You have been doing a lot of research regarding the origin and composition of Whitby jet, and other materials called jet or imitating jet. How do you believe we should be rethinking how we classify it?

Alongside my independent research into gem quality hydrocarbons I have been fortunate enough to meet and work with other people passionate about jet but coming from a different academic perspective. I am currently working with Dr Richard Hark, a chemist based at the Institute for the Preservation of Cultural Heritage at Yale University and David Givens and Michael Lanvin both archaeologist at Historic Jamestown, Virginia in order to identify the original of jet like artefacts found in early C17th Jamestown deposits. Many of the techniques we are using are new from a gemmology perspective due to the fact that almost all the elements in jet are light on the periodic table, so our go-to gem testing techniques are not diagnostic from a provenancing perspective. We are hoping to publish or research early 2019. To continue and expand this work I am returning to Durham University in October to make my work on my PhD thesis.

A piece of rough Whitby Jet prior to manufacture.

What are the biggest misconceptions about jet today?

I think the biggest misconception about jet today is its association with mourning. Whitby Jet had been used as amulets for protection and to bring good luck for 5,400 years prior to the Victorian mourning trend that swept the British Empire in the C19th. No other gemstone in history has experienced such a meteoritic rise to fame followed by catastrophic collapse as the Victorian Whitby Jet Industry. The collapse of the trade brought shame on the town of Whitby and left many master craftsmen in the workhouse. We are still trying to recover from this and it’s important for people to understand the wider cultural and historic importance of this ancient gemstone outside of the constraints of Victorian mourning etiquette.

Let’s talk about care! If someone decides to wear jet, how should one best maintain it?

From a care perspective Whitby Jet is easy. We use ultrasonic to clean all our pieces prior to sale. It is also incredibly stable so not affected by most solvents. It is however triboelectric so attracts a static electrical charge and as a result grease can build on the surface of antique pieces. This can easily be removed with an iron oxide polish such as rouge. Caveat emptor however, as much of the jet from other sources in the world cannot boast the enhanced stability or durability of Whitby Jet. If you are unsure of the identification, I’d advise caution.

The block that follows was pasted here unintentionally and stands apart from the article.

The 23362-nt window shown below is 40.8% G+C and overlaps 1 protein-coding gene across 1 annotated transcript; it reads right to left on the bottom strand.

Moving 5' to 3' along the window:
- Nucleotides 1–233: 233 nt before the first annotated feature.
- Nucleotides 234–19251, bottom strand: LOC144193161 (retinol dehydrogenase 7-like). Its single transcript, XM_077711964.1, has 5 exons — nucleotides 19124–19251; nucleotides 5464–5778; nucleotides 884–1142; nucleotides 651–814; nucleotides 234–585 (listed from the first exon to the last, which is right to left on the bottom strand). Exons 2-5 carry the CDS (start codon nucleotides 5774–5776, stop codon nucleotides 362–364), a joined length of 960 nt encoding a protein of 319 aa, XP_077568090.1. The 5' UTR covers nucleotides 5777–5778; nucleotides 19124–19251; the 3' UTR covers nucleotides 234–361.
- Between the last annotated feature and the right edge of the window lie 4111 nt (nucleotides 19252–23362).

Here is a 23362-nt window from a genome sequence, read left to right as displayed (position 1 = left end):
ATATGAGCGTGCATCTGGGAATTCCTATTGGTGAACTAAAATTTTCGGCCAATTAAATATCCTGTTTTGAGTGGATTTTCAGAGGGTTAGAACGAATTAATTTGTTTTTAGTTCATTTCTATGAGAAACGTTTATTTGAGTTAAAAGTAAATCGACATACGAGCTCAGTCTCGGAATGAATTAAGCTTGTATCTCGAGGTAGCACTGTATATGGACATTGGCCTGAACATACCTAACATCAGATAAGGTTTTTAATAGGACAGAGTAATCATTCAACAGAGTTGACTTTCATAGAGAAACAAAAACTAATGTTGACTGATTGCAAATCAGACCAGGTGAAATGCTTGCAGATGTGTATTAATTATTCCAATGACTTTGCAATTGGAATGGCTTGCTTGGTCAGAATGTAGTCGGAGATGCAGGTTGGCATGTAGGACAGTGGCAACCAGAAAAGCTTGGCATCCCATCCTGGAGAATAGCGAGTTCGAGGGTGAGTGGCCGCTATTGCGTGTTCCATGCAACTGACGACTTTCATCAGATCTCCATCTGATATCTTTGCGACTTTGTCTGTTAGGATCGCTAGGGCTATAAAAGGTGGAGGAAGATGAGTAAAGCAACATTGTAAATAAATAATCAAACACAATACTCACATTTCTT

What is the greatest historical piece created in jet, in your opinion. Can you share the story behind it?

I am lucky to be the Consultant Gemmologist at Whitby Museum, home to the country’s most important historic Whitby Jet collection. The star piece is the John Sherwood Chess Table. This was started in 1895 for Queen Victoria’s diamond jubilee. It took longer than expected however and the Queen didn’t receive it. It was described in contemporary accounts as “the crowning triumph of the Jet Age – the most beautiful object of its kind ever made” – a claim I wouldn’t dispute. It’s simply breath-taking as an example of C19th stone engraving.

A contemporary ammonite and Whitby Jet inlay necklace, by Sarah Steele at Ebor Jetworks.

Of all the jewelry you have collected and made, what is the most meaningful jet masterpiece in your collection, and can you share the story behind it?

I also have my own micro-museum of Whitby Jet in my office at Whitby. Personally, my most prized piece is a Whitby Jet portrait medallion of Dante by E.H. Greenbury. E.H. Greenbury was an exceptional portrait artist and this particular piece is one of only eight documented plaques attributed to him. The plaque was purchased on eBay a couple of years ago for the sum of £4. It belongs in a national collection, but the ridiculous price tag highlights the problem of the ignorance of the public to this rare and historic gemstone.